Jennifer Selke is a UC Berkeley trained, Licensed Educational Psychologist and day camp director. Since 1991 Jennifer has been running day camps for UC Berkeley. Prior to that she ran after school and summer programs for the US Air Force. In her spare time she has a private practice assessing and teaching social skills to teens with Asperger’s, Autism, ADHD, and Learning Disabilities. She recently retired from a twelve year career as a school psychologist in the public schools. Jennifer’s specialization is in the area of managing and training the millennial workforce focusing on strengths and job satisfaction. Jennifer is on the faculty in the U.C. Berkeley Graduate School of Education & is affiliated with the Berkeley Center for New Media.

Are millennials difficult to manage or simply less tolerant of bad managers?

I quit

I quit

Sixty-three percent of business decision makers and 68% of corporate recruiters say that it’s difficult to manage millennials while they offer different skills that are valuable to the workplace.  Bentley University Preparedness Study

As a manager of millennials, I have to say it is simply difficult to be an effective manager. Being a manager that cultivates an engaged workforce takes time and a certain skill set. Sure, millennials need a different type of managing or coaching than an older generation may be accustomed to. Let's face it, most managers don't know how to manage for engagement. If they did, we would not have a workforce where 70% report not being engaged at work. My guess is that GenX and Baby Boomers suffer in silence under poor managers where as millennials just quit. They may even post it on YouTube.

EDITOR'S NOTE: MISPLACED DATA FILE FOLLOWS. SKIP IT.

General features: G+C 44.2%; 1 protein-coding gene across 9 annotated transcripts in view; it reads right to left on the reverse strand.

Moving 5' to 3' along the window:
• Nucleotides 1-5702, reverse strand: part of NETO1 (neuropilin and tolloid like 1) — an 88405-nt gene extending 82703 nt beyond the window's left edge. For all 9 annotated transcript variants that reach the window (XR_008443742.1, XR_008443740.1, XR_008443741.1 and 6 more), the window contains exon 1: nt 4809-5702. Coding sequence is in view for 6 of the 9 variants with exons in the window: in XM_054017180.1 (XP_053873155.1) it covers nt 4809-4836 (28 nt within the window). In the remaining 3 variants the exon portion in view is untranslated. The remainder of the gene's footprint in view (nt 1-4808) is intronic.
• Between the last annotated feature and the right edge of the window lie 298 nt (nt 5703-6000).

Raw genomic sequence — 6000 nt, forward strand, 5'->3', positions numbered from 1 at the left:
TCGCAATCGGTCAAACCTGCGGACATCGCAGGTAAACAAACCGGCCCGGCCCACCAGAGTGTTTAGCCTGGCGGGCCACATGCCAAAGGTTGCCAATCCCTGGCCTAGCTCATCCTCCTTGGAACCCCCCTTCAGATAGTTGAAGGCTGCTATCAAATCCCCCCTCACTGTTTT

During the "Millennials in the Workplace” panel discussion at the Bloomberg Business Summit in Chicago, Shema Kabani, Founder and CEO of The Marketing Zen Group, relayed the story of her talented millennial employee who finally left her prior position after being asked to spend half a day filling out forms to get approval for buying a stapler. Having worked in government organizations where it has taken an inordinate amount of work to procure office supplies, I can relate to the ridiculousness of it. It often is symptomatic of an organizational bureaucracy. When employees of any generation are afforded coaching around using their strengths and the other elements that make up an engaged workplace, they can often tolerate the time it takes to procure a stapler. Millennials are not more difficult to manage, they are just less tolerant of disengaged at work and more vocal when they are not happy at work.

Jennifer Selke

Jennifer Selke is a UC Berkeley trained, Licensed Educational Psychologist and day camp director. Since 1991 Jennifer has been running day camps for UC Berkeley. Prior to that she ran after school and summer programs for the US Air Force. In her spare time she has a private practice assessing and teaching social skills to teens with Asperger’s, Autism, ADHD, and Learning Disabilities. She recently retired from a twelve year career as a school psychologist in the public schools. Jennifer’s specialization is in the area of managing and training the millennial workforce focusing on strengths and job satisfaction. Jennifer is on the faculty in the U.C. Berkeley Graduate School of Education & is affiliated with the Berkeley Center for New Media.

Are millennials ready for the work place?

2013 Bloomberg Business Summit panel on millennials in the workforce. 

2013 Bloomberg Business Summit panel on millennials in the workforce. 

I have been employing millennials since they entered the workforce. Since they spend most of their high school career in activities to support their college application, they lack an early work history common to GenXers. How is this lack of beginning jobs skills going to hurt them as they search for their post college job? This was discussed at the the “Millennials in the Workplace” panel discussion at the Bloomberg Business Summit in Chicago on Wednesday, November 20, 2013.